The article by David F. Berens.
When I was growing up, the two-handed backhand became the shot of choice for almost every top professional on tour. They found they could generate more power, disguise the direction they were hitting the ball and hit more of a variety of driving or heavy spins. If you have a decent two-handed backhand but would like to add some pace and spin to make it a stronger backhand, there are a few simple ways to really improve your stroke.
1. Use your legs
It is common for most players to turn well on their two handed backhands, but too many players stand straight up and try to generate all of their power with their arms. You’re leaving a ton of extra power on the table if you don’t get your legs involved with your two-handed backhand. As you take your racket back, begin to bend your legs. You build up tremendous kinetic energy in your torso and legs that can then be thrust up and out into the shot.
2. Use a small “C” stroke
Though more common on the forehand side, this technique of drawing a letter “C” with the tip of your racket as you make your backswing can dramatically increase your power. Many times a two-handed backhand player will turn and drop the racket straight back and low.
This means that before you swing forward, your racket must come to a complete stop before then moving forward toward the ball. Any object at rest (in this example your racket) tends to want to stay at rest, so it’s hard to get your racket back up to high speed on the forward swing.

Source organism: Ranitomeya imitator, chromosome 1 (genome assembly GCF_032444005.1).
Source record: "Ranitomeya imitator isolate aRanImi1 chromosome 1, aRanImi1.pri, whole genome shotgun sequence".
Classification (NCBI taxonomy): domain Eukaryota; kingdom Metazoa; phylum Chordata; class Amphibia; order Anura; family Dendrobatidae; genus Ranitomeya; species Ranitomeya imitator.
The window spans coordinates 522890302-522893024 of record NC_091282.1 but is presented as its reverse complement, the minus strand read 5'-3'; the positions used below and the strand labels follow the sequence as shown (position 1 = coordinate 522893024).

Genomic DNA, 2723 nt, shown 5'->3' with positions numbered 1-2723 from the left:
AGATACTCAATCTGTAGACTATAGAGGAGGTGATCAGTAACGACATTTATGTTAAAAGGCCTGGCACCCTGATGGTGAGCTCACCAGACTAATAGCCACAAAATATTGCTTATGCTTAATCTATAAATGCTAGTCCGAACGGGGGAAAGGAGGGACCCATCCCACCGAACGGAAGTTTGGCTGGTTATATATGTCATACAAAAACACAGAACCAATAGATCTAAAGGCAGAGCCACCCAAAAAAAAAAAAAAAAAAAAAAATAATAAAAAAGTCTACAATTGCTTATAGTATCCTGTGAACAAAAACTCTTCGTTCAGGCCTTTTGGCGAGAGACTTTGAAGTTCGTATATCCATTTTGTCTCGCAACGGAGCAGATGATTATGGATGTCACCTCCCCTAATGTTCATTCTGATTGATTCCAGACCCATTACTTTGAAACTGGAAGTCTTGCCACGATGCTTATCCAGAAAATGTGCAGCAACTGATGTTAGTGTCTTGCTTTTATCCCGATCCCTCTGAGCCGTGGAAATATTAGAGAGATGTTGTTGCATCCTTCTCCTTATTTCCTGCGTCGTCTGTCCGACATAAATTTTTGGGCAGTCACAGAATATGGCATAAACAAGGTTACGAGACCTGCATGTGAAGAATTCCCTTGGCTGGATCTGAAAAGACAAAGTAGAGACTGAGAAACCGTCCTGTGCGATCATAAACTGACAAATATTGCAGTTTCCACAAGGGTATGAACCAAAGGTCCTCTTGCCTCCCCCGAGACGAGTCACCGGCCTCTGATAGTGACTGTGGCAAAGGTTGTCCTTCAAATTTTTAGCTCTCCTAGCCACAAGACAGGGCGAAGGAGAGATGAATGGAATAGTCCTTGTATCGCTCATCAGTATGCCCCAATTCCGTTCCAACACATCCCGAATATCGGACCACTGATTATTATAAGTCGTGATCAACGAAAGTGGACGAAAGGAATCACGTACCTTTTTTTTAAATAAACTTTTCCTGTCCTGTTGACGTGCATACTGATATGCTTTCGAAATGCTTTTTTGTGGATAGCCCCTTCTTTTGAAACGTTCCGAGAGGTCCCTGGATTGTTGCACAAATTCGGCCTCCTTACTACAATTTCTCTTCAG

Next time, try to take your racket back with the tip slight above your hands, let it drop lower as you begin your forward swing and then up and out into the ball. In effect, your racket never has to stop moving and thus will be moving faster when it gets to the ball!
3. Swing with a strong Left hand
Assuming our player is right-handed, I would instruct them to pay more attention to what their left hand is doing. In many cases, I find that a players’ left hand is simply along for the ride and not really helping much. Try turning your left hand (or top hand) in a way that makes it feel as if you’re going to hit a forehand with that hand.
Then when you swing, really activate that hand – grip a little tighter and swing a little harder with your left hand adding power and movement to your swing. Don’t let the left hand be a slacker when it comes to your two-handed backhand. Think of it as a dominant force rather than passive passenger just along for the ride!
Hit correctly, two handed backhands can be devastatingly powerful! Many of the great players of all time have used their two-handers to blast winners past their opponents before they can even move toward the ball. If you’re just relying on your two-hander to get the ball back in play, consider turning it up a notch and adding some serious power by using your legs, making a small “C” shaped stroke and using your non-dominant in a more dominant way!
As I’m fond of telling my students, when it comes to great two-handed backhands, get out there, grip it and rip it! Using these techniques, you’ll see more winners blasting off your backhand side!